River Usk, Wales, Autumn 1996
MATTHEW 2: The flight into Dyfed (and back again)
The faff was made of the village of Cwmdu and the river of Usk, in Powys, during the reign of President Burgess.
At about that time some canoeists from southern lands arrived in Cwmdu, asking “Where is this mighty river? For we have heard of its glory in far-off southern lands, and have come to paddle it.”
Many members were deeply disturbed by their question, and all of the elders were filled with dismay. They called a meeting of the leaders.
“Did the guides tell them where this river was to be found?” they asked.
“Yes, in Powys,” they said, “for this is what the great guide Storey wrote: ‘O little river of Usk, you are not merely an unimportant welsh stream, for a faff shall rise from you to embarrass thy people!'”
Then Burgess sent a private message to the committee, asking them to come and see him; at this meeting he discovered from them how to find this stream. Then he told them, “go to Powys and search for this stream. And when you find it, come back and tell me so I can go and paddle it too.”
After this interview, the guides set out again. And lo! The river appeared to them again. Their joy knew no bounds!
Entering the water, they gave it gifts of lemmings. Then they opened their purses and purchased refreshments. But when they tried to return to their home, they did not go toward Abergavenny to report to the great guide, for they have been in a dream when the elders had told them the way.
After they were gone, a great notion descended upon the elders, saying “let us get up and flee to Cwmdu via the market place, and stay there until the others arrive.” That same night they left for Cwmdu and stayed there until the others returned much later.
The driver of the scribes was concerned when he failed to recognise the path they followed. Sending a messenger to Bethlehem, he ordered that directions to Cwmdu be found.
Screams of anguish were heard from Cwmdu as one of the party entered the hall through a small aperture; Rachael weeping for her bruises – for they were many.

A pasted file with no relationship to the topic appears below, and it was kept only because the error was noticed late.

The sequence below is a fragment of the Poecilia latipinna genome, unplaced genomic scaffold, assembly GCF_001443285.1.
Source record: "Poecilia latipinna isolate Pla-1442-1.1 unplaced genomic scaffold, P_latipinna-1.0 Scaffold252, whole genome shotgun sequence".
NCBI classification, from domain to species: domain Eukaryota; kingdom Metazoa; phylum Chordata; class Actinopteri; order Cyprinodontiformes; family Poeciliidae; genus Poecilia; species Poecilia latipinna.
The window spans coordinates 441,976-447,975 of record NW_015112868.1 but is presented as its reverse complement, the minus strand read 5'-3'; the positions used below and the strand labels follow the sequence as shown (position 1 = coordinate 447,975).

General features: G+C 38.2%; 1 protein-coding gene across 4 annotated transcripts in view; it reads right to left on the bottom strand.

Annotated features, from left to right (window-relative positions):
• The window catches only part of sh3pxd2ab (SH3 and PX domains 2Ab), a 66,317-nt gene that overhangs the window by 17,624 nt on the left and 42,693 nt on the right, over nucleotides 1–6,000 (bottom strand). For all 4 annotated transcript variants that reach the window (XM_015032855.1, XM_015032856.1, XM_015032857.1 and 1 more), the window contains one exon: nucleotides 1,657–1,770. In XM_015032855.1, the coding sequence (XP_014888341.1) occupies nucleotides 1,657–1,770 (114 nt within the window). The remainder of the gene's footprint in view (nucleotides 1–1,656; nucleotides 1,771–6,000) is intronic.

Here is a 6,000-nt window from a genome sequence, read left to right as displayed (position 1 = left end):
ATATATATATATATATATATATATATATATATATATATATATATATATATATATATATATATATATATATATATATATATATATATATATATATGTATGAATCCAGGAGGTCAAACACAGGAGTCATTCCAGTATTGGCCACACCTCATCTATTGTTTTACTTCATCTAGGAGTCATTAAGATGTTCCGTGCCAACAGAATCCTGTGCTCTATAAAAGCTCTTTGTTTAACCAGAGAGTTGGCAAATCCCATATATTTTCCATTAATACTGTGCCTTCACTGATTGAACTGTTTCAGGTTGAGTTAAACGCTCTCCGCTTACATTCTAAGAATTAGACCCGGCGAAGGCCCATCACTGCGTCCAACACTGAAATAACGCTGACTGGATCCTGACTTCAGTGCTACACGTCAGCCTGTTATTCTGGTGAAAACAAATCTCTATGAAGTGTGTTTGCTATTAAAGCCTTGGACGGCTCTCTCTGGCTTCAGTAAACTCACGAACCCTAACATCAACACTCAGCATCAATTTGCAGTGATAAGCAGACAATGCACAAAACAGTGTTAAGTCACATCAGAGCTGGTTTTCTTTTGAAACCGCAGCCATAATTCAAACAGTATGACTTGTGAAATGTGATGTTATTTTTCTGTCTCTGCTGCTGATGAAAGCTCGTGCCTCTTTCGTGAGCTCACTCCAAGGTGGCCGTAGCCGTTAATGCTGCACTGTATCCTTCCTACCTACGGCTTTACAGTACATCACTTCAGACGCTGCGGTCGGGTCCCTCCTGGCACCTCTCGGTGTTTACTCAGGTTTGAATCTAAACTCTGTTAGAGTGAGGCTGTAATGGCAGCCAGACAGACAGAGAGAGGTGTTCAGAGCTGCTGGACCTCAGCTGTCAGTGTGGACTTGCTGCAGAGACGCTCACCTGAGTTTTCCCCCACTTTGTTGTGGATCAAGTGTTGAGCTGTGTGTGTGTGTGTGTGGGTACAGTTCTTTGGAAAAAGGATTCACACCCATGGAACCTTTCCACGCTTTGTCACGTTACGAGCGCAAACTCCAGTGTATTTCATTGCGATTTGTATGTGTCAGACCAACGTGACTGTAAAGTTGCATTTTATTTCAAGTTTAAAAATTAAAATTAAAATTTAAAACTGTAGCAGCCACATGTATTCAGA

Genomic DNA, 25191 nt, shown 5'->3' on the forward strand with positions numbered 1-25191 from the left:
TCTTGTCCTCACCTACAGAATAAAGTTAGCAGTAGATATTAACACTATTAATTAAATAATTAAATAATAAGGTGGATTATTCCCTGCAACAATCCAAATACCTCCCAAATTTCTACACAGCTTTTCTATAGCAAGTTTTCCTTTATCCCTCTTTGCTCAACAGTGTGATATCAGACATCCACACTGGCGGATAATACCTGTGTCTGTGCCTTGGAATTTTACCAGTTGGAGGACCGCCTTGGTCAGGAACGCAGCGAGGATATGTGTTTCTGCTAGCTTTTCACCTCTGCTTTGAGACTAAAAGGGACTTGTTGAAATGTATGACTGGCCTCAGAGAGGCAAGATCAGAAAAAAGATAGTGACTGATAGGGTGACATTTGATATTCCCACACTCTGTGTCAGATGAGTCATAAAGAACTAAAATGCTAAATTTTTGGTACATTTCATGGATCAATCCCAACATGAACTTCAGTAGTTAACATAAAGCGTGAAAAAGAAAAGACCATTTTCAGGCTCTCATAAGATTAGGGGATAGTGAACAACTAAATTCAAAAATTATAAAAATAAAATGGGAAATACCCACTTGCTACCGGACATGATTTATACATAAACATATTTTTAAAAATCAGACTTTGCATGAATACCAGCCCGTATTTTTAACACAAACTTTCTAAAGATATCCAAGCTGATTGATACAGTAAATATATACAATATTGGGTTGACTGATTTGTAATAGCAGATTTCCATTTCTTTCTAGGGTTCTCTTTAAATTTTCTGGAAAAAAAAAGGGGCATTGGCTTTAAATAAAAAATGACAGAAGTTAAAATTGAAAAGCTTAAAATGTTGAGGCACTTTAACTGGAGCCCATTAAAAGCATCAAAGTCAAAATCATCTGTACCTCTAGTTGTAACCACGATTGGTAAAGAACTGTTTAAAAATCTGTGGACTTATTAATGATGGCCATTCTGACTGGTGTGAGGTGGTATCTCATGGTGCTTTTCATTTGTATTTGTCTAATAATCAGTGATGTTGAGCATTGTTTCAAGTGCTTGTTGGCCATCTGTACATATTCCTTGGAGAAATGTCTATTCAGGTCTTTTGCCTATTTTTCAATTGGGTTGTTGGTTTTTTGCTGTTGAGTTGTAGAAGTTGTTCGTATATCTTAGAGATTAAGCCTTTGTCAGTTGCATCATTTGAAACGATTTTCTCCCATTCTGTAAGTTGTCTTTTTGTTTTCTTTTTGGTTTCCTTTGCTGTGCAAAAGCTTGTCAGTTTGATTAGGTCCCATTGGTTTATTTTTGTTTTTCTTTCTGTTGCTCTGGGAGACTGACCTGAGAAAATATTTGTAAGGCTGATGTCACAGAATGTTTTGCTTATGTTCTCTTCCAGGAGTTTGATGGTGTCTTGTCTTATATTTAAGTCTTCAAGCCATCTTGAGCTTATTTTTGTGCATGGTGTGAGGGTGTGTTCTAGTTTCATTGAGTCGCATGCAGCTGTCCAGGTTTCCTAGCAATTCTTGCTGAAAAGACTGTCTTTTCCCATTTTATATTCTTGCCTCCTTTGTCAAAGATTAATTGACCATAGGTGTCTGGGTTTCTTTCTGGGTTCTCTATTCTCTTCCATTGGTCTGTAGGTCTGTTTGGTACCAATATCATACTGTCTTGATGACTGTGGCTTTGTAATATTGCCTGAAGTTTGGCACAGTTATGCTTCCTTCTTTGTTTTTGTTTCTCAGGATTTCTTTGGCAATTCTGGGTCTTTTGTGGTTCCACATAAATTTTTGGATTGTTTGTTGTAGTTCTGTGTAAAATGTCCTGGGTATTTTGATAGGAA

When the navigator found a local inn, he was told “ye, this is the way to Cwmdu,” and told him, “carry on, for those who seek the place shall find it yonder!”
So they carried on to Cwmdu with the scribes. But upon their advent they were frightened to learn that there was no room for a hall in the village. Thenceforth the navigator went from door to door, and found a babe living in a cottage, in this village of Cwmdu, in Dyfed. Then, after further consultations with the scribes, they were warned in a dream not to go to Swansea, and went instead to an inn at Llandeilo. This fulfilled the prediction of the guide: “for a faff shall rise from you.”
3 While they were in the inn, the multitude began preaching in the Welsh tongue. Their constant theme was, “turn from your heading… turn to Brecon… for the nature of you faff will soon show itself to you.” The driver made haste seeking a messenger and spake thus to his friend in far-off southern lands: “we are lost in Dyfed, and wish to contact the great guide Shorey, for the elders shall doubtless have become sorrowful at our absence. We must prepare our vehicle to convey ourselves – and return to whence we hath walked.”
Shorey’s clothing was woven from sheep’s hair and he wore a leather belt. His food was toasted bread and cheese. People from far-off southern lands went out into the wilderness to hear him preach, and when they confessed their swims, he baptized them in a river of tales.
Thus the scribes discovered the nature of their wrongdoings, and made haste to Brecon at elevated speed. And thence to the domicile of the elders, the village of Cwmdu, in Powys, in which place they found a multitude, saying “did’st we not tell you of the direction to follow?” and with them imbibing a glorious plethora of intoxicating liquors.
Andy’s Newer Testament